We’re back to the Olympics and although the fever is somewhat subdued compared with a couple of weeks ago, the nation has awoken to the action of the Paralympics.
The opening ceremony was called Enlightenment, which in itself is a very ambitious title. Can you really demonstrate ‘Enlightenment’ and what it means to nations across the world in a one-off ceremony, especially when enlightenment is such a personal thing?
As the great Van Morrison says,
“Every second, every minute
It keeps changing to something different
Enlightenment, don’t know what it is
Enlightenment, don’t know what it is”
The Enlightenment that was demonstrated in the Opening Ceremony seemed to have more to do with the western “Age of Enlightenment” than with the eastern concept of awakening and understanding one’s true nature. However, there were elements of this too.
How could there not be when these paralympic athletes have spent so many years learning to live with their disabilities and have progressed along a path to finding themselves, often as a result of an accident or illness that has left them with a physical alteration that has made them change course?
We ought to be careful with how we use words. Even the dictionary definition of ‘enlightenment’ on a Google search comes up with this definition which is not what we would consider to be the true nature of enlightenment:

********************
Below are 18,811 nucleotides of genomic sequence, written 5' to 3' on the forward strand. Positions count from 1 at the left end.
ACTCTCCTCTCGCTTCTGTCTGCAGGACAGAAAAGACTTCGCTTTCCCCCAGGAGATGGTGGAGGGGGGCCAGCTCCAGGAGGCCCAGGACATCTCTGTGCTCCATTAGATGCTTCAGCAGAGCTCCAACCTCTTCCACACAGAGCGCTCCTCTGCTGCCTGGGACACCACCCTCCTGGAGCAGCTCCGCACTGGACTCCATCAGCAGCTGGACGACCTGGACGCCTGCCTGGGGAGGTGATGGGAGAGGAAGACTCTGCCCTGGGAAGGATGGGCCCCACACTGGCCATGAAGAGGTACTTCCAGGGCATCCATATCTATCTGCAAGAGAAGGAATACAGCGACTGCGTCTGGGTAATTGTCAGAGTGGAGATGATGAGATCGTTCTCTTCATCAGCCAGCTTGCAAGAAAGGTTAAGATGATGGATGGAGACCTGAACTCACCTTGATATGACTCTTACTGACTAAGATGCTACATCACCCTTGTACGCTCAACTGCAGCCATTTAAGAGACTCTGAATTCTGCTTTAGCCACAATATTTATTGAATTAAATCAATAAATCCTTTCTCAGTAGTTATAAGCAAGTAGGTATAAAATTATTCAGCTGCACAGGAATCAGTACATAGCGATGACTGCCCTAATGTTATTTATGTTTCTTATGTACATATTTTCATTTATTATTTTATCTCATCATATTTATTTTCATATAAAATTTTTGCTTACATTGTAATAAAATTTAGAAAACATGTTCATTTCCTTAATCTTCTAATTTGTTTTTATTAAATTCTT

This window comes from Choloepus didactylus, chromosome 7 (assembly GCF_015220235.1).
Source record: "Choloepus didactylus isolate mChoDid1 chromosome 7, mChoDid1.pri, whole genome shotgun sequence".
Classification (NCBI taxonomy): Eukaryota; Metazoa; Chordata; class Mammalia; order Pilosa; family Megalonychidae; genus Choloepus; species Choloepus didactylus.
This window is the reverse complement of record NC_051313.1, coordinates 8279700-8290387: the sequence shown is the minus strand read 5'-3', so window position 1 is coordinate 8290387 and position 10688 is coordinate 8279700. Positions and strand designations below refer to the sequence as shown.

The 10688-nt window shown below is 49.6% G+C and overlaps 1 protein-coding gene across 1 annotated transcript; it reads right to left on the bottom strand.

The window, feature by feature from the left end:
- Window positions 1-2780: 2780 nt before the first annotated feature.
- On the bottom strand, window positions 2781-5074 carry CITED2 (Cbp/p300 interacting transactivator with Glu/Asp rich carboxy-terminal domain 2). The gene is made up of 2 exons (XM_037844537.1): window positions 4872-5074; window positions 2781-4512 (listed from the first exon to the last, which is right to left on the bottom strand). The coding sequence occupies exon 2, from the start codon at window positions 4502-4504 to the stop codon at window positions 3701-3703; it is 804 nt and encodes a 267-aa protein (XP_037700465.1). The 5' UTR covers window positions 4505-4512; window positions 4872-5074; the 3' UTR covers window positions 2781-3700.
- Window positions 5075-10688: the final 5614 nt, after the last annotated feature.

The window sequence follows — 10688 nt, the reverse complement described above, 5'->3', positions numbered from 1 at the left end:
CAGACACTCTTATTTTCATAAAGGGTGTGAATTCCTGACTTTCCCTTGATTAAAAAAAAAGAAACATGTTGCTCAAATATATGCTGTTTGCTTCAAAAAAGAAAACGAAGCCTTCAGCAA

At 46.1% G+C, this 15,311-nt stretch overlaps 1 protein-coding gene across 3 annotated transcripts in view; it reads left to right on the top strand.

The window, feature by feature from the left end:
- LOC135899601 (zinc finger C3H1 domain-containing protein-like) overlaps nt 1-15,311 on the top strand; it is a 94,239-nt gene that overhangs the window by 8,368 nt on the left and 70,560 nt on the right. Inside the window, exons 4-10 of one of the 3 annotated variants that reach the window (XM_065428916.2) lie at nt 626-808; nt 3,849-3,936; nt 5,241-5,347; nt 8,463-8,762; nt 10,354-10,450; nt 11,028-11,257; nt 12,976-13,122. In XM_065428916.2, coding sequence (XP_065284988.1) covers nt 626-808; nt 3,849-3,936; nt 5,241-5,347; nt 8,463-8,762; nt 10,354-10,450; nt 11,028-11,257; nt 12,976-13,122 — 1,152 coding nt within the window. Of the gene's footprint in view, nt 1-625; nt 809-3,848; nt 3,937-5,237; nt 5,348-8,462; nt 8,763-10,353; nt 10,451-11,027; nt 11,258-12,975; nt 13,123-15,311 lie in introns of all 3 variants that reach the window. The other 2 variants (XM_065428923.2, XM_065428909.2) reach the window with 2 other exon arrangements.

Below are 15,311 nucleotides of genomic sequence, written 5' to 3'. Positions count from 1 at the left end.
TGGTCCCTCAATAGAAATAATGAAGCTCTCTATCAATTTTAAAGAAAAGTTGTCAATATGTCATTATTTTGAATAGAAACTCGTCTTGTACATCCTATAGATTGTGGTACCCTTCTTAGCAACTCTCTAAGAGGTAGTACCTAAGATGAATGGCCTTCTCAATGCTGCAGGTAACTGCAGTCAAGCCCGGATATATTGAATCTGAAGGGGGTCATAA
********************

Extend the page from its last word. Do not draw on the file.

“A philosophical movement of the 18th century that emphasized the use of reason to scrutinize previously accepted doctrines and traditions and that brought about many humanitarian reforms.”
Though to be fair, they also offer this as a second definition:
“A blessed state in which the individual transcends desire and suffering and attains Nirvana.”
It was the “Age of Enlightenment” that was depicted in the show, with Stephen Hawking demonstrating the immense progression of the mind and technology in even being able to speak to the millions of people watching. Without the revolution of industry that was so effectively conveyed in Danny Boyle’s “Isles of Wonder”, Hawking would not be able to communicate at all, even if he had managed to live as long as he has.
From this Industrial Revolution we did indeed develop scientific knowledge. Nations came together to further their understanding of our world. In a week when the first man to walk on the moon has died, we appreciate the reminder of just how far our understanding of life on Earth and beyond has developed. Yet still we seem to be a long way from the Eastern understanding of enlightenment, and we’re still a moon’s distance away from a full understanding the importance of developing all of our intelligences in order to live harmoniously and effectively – together and alone.The opening ceremony again offered an amazing spectacle, and it gave us all a healthy reminder of the progress thus far for those of who endure physical disability and learning difficulties. Shakespeare once more had his essential role in the form of Sir Ian McKellan’s warm and full voice of Prospero and speeches from “The Tempest”.